- The Washington Times
Tuesday, April 6, 2021

A federal judge appeared skeptical Tuesday about the Justice Department’s bid to revoke pretrial release for two members of the Proud Boys awaiting trial on charges stemming from the Jan. 6 attack at the U.S. Capitol.

U.S. District Judge Timothy J. Kelly said newly discovered messages sent by Ethan Nordean and Joseph Biggs encouraging other Proud Boys to take action ahead of the Capitol riot does not necessarily prove the pair are a danger to the community.

“In terms of connecting their planning to the violence [at the Capitol], these messages don’t move the needle much,” Judge Kelly said at a hearing.  

Prosecutor Adam McCullough said the new evidence also includes a video of Mr. Biggs and Mr. Nordean moving to the front of the mob and shaking a fence at the Capitol before it falls and rioters run over it.

Judge Kelly still wasn’t sold.

“Evidence of violence on that day is pretty muted,” he said. “We have the shaking of the fence. OK. That is something, but it is not directed at a person. Both are defendants moving toward the front of the group, but maybe not the very front. It’s not violence directed through their hands.”

The judge also noted there was no evidence the pair brought weapons to the Capitol, neither had a criminal history and both have stayed out of trouble since their arrest.

Judge Kelly concluded the hearing without issuing a decision on whether Mr. Biggs and Mr. Nordean should return to custody. He asked for more time to watch the video of the pair allegedly smashing the fence.

Another hearing in the case is scheduled for Friday afternoon.

Mr. Biggs and Mr. Nordean were initially arrested on lesser offenses, including disorderly conduct on the Capitol grounds and trespassing. They were both freed from detention shortly after their arrests.

Since then, a federal grand jury has indicted them and others on charges they conspired to cause mayhem at the Capitol ahead of the Jan. 6 vote to certify President Biden’s election victory.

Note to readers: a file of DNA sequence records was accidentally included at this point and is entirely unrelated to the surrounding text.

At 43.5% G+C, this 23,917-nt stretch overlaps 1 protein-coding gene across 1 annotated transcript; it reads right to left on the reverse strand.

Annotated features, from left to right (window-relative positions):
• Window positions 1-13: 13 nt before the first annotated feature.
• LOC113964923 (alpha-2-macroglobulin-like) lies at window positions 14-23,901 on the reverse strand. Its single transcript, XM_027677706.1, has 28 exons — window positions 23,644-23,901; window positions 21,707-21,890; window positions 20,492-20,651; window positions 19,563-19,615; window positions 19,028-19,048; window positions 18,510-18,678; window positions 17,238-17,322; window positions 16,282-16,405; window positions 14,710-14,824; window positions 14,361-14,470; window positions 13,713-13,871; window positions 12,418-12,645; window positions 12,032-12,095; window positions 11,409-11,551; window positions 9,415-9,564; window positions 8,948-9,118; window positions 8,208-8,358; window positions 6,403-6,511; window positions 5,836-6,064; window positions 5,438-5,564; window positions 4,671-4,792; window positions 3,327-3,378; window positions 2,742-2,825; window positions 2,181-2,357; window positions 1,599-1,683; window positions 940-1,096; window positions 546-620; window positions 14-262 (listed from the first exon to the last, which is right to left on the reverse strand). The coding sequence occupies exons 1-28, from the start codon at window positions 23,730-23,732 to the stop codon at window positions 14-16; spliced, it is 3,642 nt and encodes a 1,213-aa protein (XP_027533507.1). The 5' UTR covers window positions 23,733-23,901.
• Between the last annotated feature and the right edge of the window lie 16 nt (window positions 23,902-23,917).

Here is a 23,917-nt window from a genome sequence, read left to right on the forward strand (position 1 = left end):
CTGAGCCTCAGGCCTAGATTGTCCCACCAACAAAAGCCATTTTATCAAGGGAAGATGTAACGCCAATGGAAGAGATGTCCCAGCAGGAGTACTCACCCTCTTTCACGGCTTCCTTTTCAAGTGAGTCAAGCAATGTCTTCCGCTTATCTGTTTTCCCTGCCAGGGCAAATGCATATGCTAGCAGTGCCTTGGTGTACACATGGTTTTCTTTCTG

Justice Department prosecutors said last month they discovered messages from Mr. Biggs and Mr. Nordean that prove the two are a threat to the community. They have asked Judge Kelly to revoke their pretrial release and jail them ahead of their criminal trials.

The communications sent on Jan. 5, included a message by Mr. Biggs warning Proud Boys to “avoid getting into s—t tonight … tomorrow is the day,” according to court documents.

Mr. Nordean sent messages saying they want to “smash some pigs to dust” and “burn [Washington] to ash,” court documents revealed.

“The idea of preparing some sort of violent confrontation, including a violent confrontation with law enforcement … that’s a pretty stark memorialization of where this group was in terms of its thought process on Jan. 6,” Mr. McCullough told the court Tuesday.

Mr. McCullough said the messages show that Mr. Nordean was able to direct members of the far-right group to act from his home, warning that home confinement may not be enough to stop them from issuing similar directives.

“He didn’t plan this from the west alcove of the Capitol. He planned these actions and made these communications from his home,” he continued. “Putting this defendant in home confinement doesn’t protect the public from the threat it faces from someone like Ethan Nordean.”

Mr. Nordean’s lawyer, Nicholas Smith, argued the government cherry-picked messages from a group chat that included dozens of people. He also accused prosecutors of overselling the video of the pair knocking down the barricade.

“The government says it comes down to the video, but the government has to identify a specific or articulable threat to the community,” he said dismissing the messages cited by prosecutors as “vague comments.”

Daniel Hull, who is representing Mr. Biggs, repeated most of Mr. Smith’s arguments but said the fact that his client has complied with the conditions of his release underscores that he is not a danger to the community.

• Jeff Mordock can be reached at jmordock@washingtontimes.com.

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